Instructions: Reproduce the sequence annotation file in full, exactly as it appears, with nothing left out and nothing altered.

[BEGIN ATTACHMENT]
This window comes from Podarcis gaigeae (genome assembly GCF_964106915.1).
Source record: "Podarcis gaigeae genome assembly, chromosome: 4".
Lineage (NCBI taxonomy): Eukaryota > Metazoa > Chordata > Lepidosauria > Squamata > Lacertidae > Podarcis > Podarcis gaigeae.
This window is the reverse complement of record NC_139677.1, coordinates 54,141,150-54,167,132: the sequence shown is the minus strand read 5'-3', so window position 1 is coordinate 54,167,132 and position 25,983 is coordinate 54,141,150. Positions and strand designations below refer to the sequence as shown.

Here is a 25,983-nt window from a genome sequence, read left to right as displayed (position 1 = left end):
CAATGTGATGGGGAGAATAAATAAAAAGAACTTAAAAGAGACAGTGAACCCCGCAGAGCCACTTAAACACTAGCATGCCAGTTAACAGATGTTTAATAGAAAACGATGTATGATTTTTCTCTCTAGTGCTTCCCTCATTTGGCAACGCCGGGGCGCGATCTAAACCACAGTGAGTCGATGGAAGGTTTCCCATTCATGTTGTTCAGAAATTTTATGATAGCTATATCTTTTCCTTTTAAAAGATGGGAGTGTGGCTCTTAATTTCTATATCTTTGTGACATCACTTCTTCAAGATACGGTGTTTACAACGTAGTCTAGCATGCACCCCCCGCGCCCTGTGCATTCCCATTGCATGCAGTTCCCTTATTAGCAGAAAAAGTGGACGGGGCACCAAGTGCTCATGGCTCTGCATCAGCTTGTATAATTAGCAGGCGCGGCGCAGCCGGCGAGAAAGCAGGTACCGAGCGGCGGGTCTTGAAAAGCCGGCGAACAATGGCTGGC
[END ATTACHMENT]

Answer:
This window comes from Podarcis gaigeae (genome assembly GCF_964106915.1).
Source record: "Podarcis gaigeae genome assembly, chromosome: 4".
Lineage (NCBI taxonomy): Eukaryota > Metazoa > Chordata > Lepidosauria > Squamata > Lacertidae > Podarcis > Podarcis gaigeae.
This window is the reverse complement of record NC_139677.1, coordinates 54,141,150-54,167,132: the sequence shown is the minus strand read 5'-3', so window position 1 is coordinate 54,167,132 and position 25,983 is coordinate 54,141,150. Positions and strand designations below refer to the sequence as shown.

Here is a 25,983-nt window from a genome sequence, read left to right as displayed (position 1 = left end):
CAATGTGATGGGGAGAATAAATAAAAAGAACTTAAAAGAGACAGTGAACCCCGCAGAGCCACTTAAACACTAGCATGCCAGTTAACAGATGTTTAATAGAAAACGATGTATGATTTTTCTCTCTAGTGCTTCCCTCATTTGGCAACGCCGGGGCGCGATCTAAACCACAGTGAGTCGATGGAAGGTTTCCCATTCATGTTGTTCAGAAATTTTATGATAGCTATATCTTTTCCTTTTAAAAGATGGGAGTGTGGCTCTTAATTTCTATATCTTTGTGACATCACTTCTTCAAGATACGGTGTTTACAACGTAGTCTAGCATGCACCCCCCGCGCCCTGTGCATTCCCATTGCATGCAGTTCCCTTATTAGCAGAAAAAGTGGACGGGGCACCAAGTGCTCATGGCTCTGCATCAGCTTGTATAATTAGCAGGCGCGGCGCAGCCGGCGAGAAAGCAGGTACCGAGCGGCGGGTCTTGAAAAGCCGGCGAACAATGGCTGGC